- Publisher: Hentzenwerke Publishing; 3 edition (1709)
- ASIN: B011DBERLC
- Shipping Information: View shipping rates and policies
- Average Customer Review: 3 customer reviews
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The Software Developer's Guide 3rd edition by Hentzen, Whil (2002) Paperback Paperback – 1709
"Maybe You Should Talk to Someone" by Lori Gottlieb
"This is a daring, delightful, and transformative book." ―Arianna Huffington, Founder, Huffington Post Learn more
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After reading this book, I now see that before you can understand how to price a system, you have to understand your processes. Are you using structured development, RAD, or Agile Methodologies? A big part of the process of pricing involves educating your customers and managing expectations, two things I had always tried to do but until reading Whil's book, I wasn't sure how to do.
But pricing is just the tip of the iceberg. He has great, actionable, generally easy to implement suggestions for running your business (or department). For example, I had always been of the mindset that a big job is a good job (it means lots of money, right?). This just ain't so. Whil has a great quote in there - I'm just paraphrasing, but it's something to the effect of "if you can't say no to a job, then you'll soon be working for someone who can." He really covers all aspects of the business, including marketing, hiring, etc.
If you're looking for specific programming techniques, you won't find them here. This is all about process, and running a software business. But I realize more than ever that process is as important as the specific programming technologies you use, and ignoring process represents a huge risk to your business.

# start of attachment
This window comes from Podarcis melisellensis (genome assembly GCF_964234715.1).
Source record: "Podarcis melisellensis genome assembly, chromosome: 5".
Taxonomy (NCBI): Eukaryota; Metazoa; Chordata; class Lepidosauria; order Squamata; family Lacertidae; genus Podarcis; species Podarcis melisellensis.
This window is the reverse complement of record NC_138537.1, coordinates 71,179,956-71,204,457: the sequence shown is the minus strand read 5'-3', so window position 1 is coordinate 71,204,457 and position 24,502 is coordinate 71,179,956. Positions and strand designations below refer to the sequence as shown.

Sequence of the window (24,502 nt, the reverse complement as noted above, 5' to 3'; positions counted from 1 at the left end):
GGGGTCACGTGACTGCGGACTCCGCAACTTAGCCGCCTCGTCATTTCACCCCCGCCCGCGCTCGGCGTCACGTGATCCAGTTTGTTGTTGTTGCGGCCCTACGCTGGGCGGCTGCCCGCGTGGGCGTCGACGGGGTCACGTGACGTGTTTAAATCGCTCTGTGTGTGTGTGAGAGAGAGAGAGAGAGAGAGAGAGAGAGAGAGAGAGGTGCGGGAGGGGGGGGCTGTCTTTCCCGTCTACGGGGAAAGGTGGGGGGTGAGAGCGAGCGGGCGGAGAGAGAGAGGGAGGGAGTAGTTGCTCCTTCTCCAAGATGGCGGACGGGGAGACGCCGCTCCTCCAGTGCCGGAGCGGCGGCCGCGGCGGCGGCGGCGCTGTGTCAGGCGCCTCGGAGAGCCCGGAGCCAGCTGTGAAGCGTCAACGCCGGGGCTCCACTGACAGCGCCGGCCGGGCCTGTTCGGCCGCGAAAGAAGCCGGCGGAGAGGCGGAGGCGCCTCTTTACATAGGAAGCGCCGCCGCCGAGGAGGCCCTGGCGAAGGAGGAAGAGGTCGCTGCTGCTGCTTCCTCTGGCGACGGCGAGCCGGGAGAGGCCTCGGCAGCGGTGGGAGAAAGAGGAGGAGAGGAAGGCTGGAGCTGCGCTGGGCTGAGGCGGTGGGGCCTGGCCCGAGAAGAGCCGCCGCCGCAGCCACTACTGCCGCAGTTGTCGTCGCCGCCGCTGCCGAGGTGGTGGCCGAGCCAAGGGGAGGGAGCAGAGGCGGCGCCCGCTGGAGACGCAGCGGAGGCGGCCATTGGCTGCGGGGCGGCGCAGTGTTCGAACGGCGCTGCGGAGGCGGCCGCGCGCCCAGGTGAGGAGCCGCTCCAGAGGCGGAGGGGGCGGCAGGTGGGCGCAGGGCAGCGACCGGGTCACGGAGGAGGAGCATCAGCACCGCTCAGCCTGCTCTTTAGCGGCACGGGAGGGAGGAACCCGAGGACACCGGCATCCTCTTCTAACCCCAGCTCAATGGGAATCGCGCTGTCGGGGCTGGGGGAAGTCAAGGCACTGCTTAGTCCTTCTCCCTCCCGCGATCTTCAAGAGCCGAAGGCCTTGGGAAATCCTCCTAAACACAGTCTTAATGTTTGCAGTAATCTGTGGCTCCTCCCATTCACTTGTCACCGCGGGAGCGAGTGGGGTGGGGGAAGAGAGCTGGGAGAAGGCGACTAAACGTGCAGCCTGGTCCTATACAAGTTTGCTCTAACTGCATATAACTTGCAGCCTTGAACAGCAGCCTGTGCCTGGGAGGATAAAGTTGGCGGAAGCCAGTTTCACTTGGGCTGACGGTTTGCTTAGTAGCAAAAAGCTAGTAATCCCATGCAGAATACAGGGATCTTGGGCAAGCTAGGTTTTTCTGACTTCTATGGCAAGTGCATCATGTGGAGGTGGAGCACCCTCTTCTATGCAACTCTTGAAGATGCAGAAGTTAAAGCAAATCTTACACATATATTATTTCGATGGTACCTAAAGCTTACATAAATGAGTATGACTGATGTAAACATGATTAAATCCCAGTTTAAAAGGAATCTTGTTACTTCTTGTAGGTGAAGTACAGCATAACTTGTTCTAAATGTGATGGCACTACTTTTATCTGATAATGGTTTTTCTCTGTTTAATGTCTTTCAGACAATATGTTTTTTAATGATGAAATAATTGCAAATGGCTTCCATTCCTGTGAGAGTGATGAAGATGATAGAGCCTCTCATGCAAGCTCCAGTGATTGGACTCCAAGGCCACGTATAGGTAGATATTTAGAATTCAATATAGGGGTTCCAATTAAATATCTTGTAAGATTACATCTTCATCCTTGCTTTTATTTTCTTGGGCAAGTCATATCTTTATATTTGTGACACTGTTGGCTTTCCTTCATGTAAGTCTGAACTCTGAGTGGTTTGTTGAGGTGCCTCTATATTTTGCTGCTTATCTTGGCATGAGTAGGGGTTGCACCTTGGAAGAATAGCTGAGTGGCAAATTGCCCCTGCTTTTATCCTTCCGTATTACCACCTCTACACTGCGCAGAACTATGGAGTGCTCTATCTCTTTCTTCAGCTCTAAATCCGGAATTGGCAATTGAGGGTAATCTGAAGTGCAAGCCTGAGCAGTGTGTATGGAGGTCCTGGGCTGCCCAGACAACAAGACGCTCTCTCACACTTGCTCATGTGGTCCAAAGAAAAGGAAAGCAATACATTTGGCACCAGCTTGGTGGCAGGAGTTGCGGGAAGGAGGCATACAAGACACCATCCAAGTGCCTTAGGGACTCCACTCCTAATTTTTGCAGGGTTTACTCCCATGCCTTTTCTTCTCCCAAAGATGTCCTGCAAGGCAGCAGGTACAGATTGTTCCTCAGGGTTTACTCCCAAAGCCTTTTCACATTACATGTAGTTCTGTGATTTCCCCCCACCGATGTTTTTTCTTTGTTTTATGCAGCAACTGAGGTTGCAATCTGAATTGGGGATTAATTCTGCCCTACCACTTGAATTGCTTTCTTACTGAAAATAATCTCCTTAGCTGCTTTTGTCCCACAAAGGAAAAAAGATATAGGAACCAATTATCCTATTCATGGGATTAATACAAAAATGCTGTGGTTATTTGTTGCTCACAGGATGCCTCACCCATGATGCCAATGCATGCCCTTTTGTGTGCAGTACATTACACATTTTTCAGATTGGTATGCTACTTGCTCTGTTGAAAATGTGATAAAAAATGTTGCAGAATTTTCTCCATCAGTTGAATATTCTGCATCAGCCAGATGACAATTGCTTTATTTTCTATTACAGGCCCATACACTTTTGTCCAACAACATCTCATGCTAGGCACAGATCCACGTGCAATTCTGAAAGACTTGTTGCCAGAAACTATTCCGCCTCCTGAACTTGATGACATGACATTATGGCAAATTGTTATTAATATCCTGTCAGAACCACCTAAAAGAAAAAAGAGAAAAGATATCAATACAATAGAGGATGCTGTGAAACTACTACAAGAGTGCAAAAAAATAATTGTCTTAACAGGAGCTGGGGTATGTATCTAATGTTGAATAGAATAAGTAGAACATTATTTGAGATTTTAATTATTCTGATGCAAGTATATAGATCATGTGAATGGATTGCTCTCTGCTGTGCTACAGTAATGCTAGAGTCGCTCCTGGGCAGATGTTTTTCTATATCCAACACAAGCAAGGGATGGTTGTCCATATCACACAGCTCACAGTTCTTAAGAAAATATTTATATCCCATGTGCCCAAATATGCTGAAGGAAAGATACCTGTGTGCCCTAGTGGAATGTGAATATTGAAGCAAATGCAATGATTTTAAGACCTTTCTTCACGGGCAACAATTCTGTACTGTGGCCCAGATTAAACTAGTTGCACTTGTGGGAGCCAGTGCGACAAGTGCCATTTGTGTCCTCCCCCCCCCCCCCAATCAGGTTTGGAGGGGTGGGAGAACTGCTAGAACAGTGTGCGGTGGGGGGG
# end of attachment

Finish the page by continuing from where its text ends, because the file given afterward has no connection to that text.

If you run your own show (or ever want to) and don't have clearly defined, effective processes in place, this book is a must have. I'm sure it's equally effective for corporate developers looking to run their departments more efficiently.
The earlier editions of this book were extremely useful, but focused primarily on the idea of fixed-price software development. While that's still a key idea in this edition, there's significant new material looking at other kinds of software development processes. In addition, the coverage of the business aspects of software development has been expanded.
On the business side, the book talks about getting started in the development business, finding clients, getting paid, finding and keeping employees, and, of course, when to run away from a prospective client. On the development side, it looks at writing specifications (including dealing with clients who don't think you need a specification), pricing applications, handling bugs, testing, and a host of other issues.
It may sound like this book is only for independent developers, but there's plenty of wisdom here for corporate developers as well.
Best of all, the book is well-written and is an easy read. The combination of information with war stories and anecdotes makes it a book you won't mind reading on your own time.